But shadow justice minister Chris Bryant shot back: "What seems to have happened is that the very basic details weren't done before the big fanfare of the announcement yesterday."

The reaction from some Conservative backbenchers has followed a pattern: support for the home secretary, criticism of Home Office civil servants.

Former shadow home secretary David Davis said the Home Office had "dropped the home secretary and the ministers in it."

Tory backbencher Mark Reckless was even more blunt: "Whoever is the home secretary, the Home Office is institutionally incompetent."

"So long as civil servants are unaccountable, so long as they are promoted however wrong they get things, things will not change," Mr Reckless added.

For some days, making a broader point, the outspoken Conservative MP Douglas Carswell has been suggesting civil servants are too powerful within government.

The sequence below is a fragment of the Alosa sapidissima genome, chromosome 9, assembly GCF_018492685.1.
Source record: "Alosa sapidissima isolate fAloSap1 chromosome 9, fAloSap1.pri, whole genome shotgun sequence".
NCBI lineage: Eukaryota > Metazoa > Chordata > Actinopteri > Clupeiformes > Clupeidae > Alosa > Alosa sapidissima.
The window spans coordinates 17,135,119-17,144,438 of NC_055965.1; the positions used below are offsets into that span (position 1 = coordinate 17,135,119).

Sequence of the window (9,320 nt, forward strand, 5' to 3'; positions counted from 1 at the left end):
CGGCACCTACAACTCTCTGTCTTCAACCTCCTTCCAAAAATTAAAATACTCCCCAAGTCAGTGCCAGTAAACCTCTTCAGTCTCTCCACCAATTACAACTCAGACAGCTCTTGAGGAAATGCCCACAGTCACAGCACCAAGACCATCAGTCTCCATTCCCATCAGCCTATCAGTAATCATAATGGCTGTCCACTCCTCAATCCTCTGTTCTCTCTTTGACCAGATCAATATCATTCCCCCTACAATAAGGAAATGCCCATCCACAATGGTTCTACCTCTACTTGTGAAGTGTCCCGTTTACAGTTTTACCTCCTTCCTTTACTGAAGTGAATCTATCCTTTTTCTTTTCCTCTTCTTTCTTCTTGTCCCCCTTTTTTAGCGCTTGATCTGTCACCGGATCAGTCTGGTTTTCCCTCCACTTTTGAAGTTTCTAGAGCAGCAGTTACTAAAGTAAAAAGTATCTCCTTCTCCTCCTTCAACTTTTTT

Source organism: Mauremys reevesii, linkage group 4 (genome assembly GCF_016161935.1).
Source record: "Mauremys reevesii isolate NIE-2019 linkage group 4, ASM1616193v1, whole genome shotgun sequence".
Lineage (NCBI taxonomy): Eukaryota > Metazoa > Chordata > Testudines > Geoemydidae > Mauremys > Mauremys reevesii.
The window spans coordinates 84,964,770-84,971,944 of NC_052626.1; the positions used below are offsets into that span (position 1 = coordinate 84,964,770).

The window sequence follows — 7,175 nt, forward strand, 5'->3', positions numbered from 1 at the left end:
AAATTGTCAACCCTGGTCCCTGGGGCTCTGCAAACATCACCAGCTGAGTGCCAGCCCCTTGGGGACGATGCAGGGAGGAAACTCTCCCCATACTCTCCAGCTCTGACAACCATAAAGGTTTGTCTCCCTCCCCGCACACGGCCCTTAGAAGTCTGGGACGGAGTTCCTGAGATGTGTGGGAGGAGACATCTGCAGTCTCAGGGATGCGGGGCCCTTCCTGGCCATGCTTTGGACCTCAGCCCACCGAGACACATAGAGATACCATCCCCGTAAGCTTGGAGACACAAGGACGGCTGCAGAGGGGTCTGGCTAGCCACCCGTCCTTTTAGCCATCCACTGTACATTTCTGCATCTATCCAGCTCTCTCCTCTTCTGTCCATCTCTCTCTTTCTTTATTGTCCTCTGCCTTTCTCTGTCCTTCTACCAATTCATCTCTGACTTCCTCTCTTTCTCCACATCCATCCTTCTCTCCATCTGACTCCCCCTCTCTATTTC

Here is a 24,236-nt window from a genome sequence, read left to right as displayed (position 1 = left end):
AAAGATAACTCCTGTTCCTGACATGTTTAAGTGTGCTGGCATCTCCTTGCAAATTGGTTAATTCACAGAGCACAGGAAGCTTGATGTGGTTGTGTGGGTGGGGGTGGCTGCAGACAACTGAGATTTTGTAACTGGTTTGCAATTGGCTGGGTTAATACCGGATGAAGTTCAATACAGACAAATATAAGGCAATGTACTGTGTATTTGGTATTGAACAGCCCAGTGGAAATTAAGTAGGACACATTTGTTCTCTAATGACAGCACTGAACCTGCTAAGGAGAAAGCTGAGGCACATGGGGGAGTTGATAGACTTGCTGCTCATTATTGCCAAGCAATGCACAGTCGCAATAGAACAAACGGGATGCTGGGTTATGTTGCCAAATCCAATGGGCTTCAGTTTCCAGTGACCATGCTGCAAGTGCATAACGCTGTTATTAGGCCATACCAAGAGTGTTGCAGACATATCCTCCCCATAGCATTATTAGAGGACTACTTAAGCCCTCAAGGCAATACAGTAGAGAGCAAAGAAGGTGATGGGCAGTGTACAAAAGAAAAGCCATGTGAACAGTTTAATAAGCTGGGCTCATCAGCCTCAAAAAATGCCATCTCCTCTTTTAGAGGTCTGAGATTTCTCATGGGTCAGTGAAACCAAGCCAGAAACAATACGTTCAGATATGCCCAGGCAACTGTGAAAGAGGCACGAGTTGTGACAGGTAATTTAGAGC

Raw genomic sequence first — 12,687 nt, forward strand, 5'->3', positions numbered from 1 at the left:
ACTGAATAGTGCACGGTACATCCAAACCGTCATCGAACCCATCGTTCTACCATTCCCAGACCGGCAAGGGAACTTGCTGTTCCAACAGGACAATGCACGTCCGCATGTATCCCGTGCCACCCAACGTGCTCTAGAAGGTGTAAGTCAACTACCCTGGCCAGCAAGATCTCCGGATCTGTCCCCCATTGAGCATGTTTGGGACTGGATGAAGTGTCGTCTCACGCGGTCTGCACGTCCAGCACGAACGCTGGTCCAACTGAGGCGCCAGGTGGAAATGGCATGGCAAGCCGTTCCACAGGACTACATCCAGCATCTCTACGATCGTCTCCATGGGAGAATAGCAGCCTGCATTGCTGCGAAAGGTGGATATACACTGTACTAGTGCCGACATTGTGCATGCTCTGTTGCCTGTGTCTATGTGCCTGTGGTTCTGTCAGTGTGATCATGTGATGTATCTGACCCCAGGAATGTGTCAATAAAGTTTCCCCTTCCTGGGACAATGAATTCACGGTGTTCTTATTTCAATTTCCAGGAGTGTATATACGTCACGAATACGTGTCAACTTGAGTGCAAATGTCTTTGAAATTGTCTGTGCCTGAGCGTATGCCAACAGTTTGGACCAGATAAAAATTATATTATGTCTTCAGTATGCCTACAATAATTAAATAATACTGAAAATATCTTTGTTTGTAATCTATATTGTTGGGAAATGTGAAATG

"Concerned about Sir Humphrey? It's not just me," is the headline of his latest blog. He even asked David Cameron about it at Prime Minister's Questions.

Meanwhile, the questions for the Home Office and the home secretary, that perpetually poisoned chalice of cabinet posts, keep coming.

The deportation of Abu Qatada is an intensely emotive issue. Red meat for newspapers, with big political ramifications.

Even the biggest supporters of the European Court of Human Rights acknowledge that "fast track" is not in its DNA. One person's procedural niceties and due process are another's never-ending pontificating.

It can lead to a feeling for some that decisions are forever getting kicked into the legal long grass.

The political danger for the government is that the grass might just have got even longer.

BBC News External Link Show Citation

Latest News

Harvard Citation

BBC News, 2012. Government's Abu Qatada woes increase [Online] (Updated 18th Apr 2012)
Available at: http://www.ukwirednews.com/news/1423191/Governments-Abu-Qatada-woes-increase [Accessed 2nd Sep 2014]